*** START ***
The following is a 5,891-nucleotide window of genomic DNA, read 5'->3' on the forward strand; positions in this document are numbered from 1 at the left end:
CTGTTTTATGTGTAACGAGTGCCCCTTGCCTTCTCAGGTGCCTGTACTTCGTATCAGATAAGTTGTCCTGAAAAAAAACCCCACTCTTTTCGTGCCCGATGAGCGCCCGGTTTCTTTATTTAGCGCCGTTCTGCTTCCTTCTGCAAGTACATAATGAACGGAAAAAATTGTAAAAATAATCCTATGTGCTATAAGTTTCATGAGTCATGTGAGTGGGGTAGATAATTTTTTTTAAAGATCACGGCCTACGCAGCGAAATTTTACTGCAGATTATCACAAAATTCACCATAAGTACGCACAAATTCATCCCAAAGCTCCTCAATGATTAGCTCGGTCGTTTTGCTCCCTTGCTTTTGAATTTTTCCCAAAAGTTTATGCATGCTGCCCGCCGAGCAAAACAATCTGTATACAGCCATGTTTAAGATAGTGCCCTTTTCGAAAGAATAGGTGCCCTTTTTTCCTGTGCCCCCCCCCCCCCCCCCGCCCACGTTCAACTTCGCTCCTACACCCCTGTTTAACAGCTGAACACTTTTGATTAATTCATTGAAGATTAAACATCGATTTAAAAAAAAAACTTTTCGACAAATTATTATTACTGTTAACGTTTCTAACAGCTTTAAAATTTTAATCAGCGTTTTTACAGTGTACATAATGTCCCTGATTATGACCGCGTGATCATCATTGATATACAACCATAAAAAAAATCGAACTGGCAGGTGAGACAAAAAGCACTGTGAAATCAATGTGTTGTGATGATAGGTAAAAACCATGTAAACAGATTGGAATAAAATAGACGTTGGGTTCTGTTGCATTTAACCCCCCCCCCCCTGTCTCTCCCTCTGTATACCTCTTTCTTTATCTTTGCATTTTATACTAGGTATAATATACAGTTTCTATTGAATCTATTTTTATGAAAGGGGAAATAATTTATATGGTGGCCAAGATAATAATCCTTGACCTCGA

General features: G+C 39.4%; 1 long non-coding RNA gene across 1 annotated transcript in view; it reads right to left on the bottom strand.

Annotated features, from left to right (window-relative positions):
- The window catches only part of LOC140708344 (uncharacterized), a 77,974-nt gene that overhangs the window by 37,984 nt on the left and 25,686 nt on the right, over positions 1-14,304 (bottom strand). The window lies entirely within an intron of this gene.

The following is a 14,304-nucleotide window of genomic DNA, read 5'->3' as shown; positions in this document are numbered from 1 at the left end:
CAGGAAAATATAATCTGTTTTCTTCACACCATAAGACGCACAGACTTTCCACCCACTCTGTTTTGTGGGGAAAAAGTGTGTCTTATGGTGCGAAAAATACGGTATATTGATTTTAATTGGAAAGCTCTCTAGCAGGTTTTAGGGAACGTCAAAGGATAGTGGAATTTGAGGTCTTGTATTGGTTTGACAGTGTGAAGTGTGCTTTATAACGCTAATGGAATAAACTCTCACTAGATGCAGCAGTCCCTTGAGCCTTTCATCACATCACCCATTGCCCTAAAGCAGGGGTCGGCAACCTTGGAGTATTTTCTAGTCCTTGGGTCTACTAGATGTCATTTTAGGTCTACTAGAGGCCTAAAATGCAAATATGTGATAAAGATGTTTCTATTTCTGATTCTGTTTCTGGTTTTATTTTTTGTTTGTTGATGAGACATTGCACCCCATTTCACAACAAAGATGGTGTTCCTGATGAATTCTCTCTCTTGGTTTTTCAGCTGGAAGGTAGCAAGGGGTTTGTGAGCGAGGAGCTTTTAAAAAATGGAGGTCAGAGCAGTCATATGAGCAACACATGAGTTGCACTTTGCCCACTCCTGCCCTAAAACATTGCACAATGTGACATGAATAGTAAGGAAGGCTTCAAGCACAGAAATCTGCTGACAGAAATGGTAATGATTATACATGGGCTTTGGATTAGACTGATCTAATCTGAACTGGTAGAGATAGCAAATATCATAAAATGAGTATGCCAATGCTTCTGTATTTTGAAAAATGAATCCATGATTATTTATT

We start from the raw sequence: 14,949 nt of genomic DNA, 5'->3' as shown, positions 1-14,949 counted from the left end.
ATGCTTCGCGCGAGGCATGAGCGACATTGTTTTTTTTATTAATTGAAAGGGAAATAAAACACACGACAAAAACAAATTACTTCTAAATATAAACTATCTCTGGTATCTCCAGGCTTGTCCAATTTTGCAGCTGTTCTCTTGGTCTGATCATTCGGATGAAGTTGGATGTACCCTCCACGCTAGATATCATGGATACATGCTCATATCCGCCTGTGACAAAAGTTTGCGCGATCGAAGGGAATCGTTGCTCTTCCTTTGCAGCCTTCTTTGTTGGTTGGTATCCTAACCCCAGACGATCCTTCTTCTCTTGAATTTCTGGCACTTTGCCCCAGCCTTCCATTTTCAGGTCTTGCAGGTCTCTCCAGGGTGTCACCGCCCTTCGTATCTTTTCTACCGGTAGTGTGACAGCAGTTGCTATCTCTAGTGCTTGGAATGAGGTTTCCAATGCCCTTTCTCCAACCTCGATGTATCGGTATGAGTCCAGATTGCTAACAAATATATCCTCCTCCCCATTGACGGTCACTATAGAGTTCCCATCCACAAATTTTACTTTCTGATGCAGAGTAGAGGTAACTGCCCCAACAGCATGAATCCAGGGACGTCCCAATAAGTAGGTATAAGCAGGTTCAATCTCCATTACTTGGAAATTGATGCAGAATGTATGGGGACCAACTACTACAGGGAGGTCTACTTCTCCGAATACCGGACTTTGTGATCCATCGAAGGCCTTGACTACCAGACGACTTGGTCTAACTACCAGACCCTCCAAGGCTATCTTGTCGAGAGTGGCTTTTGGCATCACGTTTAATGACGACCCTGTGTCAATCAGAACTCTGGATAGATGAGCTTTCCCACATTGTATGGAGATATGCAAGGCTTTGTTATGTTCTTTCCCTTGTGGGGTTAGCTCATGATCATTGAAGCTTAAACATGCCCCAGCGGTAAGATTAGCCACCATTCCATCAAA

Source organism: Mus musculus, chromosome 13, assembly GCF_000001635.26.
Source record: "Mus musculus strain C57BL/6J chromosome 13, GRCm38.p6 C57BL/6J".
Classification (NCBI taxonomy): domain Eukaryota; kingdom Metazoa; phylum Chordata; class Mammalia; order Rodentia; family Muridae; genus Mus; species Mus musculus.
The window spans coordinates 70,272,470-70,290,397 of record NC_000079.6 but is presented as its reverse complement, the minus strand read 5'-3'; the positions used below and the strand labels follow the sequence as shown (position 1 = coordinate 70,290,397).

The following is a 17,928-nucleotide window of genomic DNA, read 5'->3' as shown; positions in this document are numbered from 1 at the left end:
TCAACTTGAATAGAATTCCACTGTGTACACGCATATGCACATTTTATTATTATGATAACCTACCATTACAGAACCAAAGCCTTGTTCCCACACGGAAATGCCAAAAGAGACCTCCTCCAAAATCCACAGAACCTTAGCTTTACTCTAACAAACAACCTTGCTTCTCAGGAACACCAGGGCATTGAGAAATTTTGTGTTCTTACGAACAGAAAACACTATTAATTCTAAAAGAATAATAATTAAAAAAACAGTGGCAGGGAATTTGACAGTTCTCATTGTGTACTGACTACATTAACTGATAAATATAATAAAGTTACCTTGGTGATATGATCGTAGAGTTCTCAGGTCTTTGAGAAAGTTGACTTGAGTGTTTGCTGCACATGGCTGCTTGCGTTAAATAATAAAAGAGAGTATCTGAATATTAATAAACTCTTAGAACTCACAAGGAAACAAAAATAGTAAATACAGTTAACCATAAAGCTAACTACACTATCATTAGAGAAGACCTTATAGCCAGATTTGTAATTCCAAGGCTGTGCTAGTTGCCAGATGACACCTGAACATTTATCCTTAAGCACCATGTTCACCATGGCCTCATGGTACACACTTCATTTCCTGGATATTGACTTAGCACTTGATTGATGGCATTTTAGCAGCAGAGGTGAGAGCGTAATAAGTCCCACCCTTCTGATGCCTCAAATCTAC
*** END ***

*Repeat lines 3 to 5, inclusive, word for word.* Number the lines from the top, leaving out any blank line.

General features: G+C 39.4%; 1 long non-coding RNA gene across 1 annotated transcript in view; it reads right to left on the bottom strand.

Annotated features, from left to right (window-relative positions):
- The window catches only part of LOC140708344 (uncharacterized), a 77,974-nt gene that overhangs the window by 37,984 nt on the left and 25,686 nt on the right, over positions 1-14,304 (bottom strand). The window lies entirely within an intron of this gene.